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Comparison of Y2E2 Occupancy, Comfort, and Energy Audit to Building Objectives

TitleComparison of Y2E2 Occupancy, Comfort, and Energy Audit to Building Objectives
Publication TypeTechnical Report
Year of Publication2011
AuthorsDixon-Smith, B, Kwok, A, Satterlee, R, Pincheira, F, Howekamp, W
Date Published12/2011
Publication Languageeng
KeywordsAuditing, Center for Integrated Facility Engineering, CIFE, Coordination, Design, Energy Performance, Planning, Simulation, Stanford University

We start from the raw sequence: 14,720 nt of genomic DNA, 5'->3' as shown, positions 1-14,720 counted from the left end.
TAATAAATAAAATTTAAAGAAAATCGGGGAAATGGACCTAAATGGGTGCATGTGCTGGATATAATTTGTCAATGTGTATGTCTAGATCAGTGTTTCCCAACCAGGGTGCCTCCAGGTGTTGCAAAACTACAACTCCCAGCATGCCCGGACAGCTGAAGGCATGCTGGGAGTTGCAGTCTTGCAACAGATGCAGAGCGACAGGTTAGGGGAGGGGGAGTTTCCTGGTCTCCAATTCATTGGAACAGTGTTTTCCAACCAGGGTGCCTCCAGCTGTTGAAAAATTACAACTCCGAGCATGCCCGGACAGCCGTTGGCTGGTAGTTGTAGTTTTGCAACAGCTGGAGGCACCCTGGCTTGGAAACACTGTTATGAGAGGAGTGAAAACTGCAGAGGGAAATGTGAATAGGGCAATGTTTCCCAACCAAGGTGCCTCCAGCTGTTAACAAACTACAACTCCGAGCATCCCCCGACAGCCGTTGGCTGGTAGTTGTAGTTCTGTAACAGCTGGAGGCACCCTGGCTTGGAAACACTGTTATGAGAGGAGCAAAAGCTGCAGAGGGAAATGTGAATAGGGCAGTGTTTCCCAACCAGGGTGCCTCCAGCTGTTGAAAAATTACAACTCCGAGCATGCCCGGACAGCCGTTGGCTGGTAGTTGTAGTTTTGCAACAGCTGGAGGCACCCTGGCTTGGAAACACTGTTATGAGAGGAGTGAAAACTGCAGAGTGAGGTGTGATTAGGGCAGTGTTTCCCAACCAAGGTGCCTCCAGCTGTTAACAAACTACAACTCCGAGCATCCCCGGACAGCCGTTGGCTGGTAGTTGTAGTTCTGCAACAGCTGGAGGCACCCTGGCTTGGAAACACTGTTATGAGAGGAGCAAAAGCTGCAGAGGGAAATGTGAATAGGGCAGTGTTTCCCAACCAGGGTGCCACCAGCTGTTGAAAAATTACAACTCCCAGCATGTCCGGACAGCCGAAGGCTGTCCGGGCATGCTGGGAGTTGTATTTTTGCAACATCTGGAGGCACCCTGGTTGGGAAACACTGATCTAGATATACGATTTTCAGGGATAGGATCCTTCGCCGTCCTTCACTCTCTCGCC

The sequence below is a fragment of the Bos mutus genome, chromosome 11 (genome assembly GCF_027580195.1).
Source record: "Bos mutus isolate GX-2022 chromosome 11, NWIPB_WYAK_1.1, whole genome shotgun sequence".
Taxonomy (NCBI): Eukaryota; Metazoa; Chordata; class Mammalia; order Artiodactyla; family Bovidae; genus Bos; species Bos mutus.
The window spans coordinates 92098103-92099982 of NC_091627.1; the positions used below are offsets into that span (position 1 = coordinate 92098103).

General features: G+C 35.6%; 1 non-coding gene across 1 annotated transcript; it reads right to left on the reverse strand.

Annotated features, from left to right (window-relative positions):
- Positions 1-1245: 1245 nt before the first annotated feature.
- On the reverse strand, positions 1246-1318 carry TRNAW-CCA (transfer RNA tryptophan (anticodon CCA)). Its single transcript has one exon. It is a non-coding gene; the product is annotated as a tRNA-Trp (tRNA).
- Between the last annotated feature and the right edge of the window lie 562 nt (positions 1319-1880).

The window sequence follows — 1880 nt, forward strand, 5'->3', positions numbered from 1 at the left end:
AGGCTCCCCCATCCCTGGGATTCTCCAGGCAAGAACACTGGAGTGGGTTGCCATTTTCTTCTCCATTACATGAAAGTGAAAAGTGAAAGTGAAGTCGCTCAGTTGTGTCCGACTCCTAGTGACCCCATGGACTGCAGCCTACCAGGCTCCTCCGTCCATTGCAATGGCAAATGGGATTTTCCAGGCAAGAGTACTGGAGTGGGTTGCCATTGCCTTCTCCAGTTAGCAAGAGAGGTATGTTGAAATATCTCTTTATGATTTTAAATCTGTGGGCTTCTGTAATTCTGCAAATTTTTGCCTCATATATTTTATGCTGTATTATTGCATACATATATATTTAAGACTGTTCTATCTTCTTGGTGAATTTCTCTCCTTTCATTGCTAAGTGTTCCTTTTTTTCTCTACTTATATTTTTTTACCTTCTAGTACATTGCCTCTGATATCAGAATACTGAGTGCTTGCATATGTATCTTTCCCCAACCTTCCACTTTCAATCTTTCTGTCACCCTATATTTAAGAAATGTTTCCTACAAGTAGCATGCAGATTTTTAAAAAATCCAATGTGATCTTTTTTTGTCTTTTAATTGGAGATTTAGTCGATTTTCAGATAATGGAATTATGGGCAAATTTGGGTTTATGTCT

AbstractThe purpose of this research is to compare measured, stored, and predicted energy data from the Jerry Yang & Akiko Yamazaki Environment and Energy (Y2E2) building to derive conclusions about its energy performance. The research team, consisting of five graduate and undergraduate students, measured energy performance data from a sample of 107 rooms, which included kitchens, conference rooms, offices, classrooms, labs, and restrooms. The data collected provide detailed information on occupancy, thermal comfort, and energy consumption during a two and a half week period. In addition, the research team extracted stored data from both the utility company’s records and the Y2E2’s SQL database (accessible through SEE-IT software). This research explains the sources for the differences observed in energy performance compared to the predicted model. The major finding of this study is that Y2E2’s energy performance meets the expectations of its efficient design. Overall, plug loads consume a typical proportion of energy, lighting performs beyond ASHRAE standards, and the hybrid Heating, Ventilation, and Air Conditioning (HVAC) system sufficiently adheres to the thermal comfort needs of the occupants. Although Y2E2 appears to perform adequately, this study suggests that there are more opportunities for cost and energy savings. This research indicates that the largest areas for improvement are in the energy performance of labs, kitchens, and circulation spaces. Limitations of the data acquisition system and inadequate access to building information restricted the energy analysis; therefore, extensive interpolations of performance were necessary. Thus, the findings drafted by the research team only provide a rough assessment of some of the sensor energy data as compared to the collected data. Similarly, restricted access and limited expertise narrowed the research team’s evaluations on the energy performance of the HVAC system to analyzing its efficiency using thermal comfort as a measure of performance.
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